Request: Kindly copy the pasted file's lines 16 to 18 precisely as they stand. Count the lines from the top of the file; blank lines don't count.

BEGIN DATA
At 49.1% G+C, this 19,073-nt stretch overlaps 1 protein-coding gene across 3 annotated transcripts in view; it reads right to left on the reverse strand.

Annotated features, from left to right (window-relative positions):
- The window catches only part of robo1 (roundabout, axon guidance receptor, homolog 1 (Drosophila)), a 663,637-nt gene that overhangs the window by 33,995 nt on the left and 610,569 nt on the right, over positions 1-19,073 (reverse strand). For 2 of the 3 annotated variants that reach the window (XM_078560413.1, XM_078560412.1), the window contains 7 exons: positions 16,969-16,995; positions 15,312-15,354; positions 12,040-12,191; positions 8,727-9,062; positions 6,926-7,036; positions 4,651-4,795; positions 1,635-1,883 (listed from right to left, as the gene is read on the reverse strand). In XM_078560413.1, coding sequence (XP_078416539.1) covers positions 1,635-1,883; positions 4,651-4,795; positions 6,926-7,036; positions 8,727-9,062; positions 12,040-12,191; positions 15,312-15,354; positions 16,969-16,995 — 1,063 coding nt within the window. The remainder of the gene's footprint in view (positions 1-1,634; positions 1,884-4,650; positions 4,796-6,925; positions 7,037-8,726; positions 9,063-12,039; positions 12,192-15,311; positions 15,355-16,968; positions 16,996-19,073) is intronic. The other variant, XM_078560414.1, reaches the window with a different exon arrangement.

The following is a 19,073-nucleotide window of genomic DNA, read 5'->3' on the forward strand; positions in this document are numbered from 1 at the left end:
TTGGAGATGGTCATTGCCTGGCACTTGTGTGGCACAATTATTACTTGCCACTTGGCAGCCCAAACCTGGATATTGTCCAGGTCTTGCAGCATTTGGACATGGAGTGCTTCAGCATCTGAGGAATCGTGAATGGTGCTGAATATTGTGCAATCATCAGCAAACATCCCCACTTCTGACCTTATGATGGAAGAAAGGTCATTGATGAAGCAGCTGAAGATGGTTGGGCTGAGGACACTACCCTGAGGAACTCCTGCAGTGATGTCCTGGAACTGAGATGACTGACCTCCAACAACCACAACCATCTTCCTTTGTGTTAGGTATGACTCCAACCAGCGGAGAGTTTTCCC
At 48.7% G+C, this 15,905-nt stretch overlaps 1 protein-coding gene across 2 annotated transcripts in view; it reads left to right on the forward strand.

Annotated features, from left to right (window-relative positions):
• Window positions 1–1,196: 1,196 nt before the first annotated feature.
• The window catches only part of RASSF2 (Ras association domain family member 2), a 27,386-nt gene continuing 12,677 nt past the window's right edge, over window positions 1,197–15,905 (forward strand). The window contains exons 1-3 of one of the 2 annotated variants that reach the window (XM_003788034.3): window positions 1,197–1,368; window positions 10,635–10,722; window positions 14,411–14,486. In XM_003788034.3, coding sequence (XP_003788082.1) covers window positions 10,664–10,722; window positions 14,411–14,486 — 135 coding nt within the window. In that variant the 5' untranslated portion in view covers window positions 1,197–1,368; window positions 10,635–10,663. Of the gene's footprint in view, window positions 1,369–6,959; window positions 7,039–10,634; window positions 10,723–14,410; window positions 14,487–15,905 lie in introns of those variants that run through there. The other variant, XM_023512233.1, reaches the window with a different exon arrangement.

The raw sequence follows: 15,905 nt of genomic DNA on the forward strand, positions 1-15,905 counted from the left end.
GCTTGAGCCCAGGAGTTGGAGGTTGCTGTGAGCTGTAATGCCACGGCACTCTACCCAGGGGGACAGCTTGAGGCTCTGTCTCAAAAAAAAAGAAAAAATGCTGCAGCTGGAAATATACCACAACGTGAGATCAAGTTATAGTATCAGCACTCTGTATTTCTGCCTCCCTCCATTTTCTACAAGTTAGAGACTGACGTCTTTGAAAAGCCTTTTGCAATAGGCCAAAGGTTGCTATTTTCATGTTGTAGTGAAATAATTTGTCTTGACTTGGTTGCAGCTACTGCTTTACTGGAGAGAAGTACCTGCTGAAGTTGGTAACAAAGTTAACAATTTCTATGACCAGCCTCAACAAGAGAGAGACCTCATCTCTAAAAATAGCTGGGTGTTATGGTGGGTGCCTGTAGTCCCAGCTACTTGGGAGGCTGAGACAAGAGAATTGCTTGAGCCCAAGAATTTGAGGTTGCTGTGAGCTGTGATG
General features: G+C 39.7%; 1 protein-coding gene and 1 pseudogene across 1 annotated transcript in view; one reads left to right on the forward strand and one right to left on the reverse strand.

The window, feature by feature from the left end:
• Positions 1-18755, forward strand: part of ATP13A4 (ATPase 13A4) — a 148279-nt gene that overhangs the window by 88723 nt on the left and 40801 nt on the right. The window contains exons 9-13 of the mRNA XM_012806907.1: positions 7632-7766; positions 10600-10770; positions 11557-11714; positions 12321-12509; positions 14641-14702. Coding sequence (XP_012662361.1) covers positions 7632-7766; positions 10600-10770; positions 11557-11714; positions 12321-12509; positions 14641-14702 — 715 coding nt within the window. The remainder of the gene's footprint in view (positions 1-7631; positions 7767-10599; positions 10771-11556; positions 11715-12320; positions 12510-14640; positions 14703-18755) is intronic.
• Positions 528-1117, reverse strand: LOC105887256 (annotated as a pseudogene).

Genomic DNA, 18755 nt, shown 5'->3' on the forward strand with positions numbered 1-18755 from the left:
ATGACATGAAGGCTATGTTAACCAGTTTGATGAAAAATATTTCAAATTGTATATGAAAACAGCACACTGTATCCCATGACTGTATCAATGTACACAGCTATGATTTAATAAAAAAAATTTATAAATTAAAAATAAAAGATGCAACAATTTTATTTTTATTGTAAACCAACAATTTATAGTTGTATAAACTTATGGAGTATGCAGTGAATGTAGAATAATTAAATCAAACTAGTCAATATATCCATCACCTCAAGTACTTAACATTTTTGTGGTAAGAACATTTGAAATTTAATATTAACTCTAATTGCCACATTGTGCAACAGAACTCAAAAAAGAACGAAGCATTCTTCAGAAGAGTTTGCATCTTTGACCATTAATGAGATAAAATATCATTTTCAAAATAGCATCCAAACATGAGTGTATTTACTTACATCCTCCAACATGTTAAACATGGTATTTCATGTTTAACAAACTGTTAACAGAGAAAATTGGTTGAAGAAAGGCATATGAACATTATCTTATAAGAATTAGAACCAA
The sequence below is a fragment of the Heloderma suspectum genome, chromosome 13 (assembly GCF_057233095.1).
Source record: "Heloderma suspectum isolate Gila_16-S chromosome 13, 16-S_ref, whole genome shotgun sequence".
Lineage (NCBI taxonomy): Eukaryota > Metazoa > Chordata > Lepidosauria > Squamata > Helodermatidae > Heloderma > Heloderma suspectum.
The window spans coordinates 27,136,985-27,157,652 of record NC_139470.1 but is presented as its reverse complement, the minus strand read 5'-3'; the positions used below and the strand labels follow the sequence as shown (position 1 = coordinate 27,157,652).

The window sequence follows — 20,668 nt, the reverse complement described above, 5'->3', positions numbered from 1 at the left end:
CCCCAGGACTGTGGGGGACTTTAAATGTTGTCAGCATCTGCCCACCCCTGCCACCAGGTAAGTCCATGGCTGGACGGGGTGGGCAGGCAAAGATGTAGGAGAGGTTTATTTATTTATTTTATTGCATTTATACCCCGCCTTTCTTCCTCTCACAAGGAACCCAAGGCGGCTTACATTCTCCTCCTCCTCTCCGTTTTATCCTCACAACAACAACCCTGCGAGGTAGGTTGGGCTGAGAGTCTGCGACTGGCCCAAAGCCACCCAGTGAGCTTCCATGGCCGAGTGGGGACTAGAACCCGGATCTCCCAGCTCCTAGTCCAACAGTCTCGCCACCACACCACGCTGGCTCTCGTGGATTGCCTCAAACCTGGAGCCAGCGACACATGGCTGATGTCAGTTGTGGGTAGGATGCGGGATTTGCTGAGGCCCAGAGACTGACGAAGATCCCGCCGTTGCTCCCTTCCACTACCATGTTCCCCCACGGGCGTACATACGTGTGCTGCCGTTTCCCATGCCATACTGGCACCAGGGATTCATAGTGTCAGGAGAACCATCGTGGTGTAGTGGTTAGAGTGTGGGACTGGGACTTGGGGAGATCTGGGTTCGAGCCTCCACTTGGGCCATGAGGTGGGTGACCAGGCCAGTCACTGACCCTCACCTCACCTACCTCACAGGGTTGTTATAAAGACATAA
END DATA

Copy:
Genomic DNA, 18755 nt, shown 5'->3' on the forward strand with positions numbered 1-18755 from the left:
ATGACATGAAGGCTATGTTAACCAGTTTGATGAAAAATATTTCAAATTGTATATGAAAACAGCACACTGTATCCCATGACTGTATCAATGTACACAGCTATGATTTAATAAAAAAAATTTATAAATTAAAAATAAAAGATGCAACAATTTTATTTTTATTGTAAACCAACAATTTATAGTTGTATAAACTTATGGAGTATGCAGTGAATGTAGAATAATTAAATCAAACTAGTCAATATATCCATCACCTCAAGTACTTAACATTTTTGTGGTAAGAACATTTGAAATTTAATATTAACTCTAATTGCCACATTGTGCAACAGAACTCAAAAAAGAACGAAGCATTCTTCAGAAGAGTTTGCATCTTTGACCATTAATGAGATAAAATATCATTTTCAAAATAGCATCCAAACATGAGTGTATTTACTTACATCCTCCAACATGTTAAACATGGTATTTCATGTTTAACAAACTGTTAACAGAGAAAATTGGTTGAAGAAAGGCATATGAACATTATCTTATAAGAATTAGAACCAA
The sequence below is a fragment of the Heloderma suspectum genome, chromosome 13 (assembly GCF_057233095.1).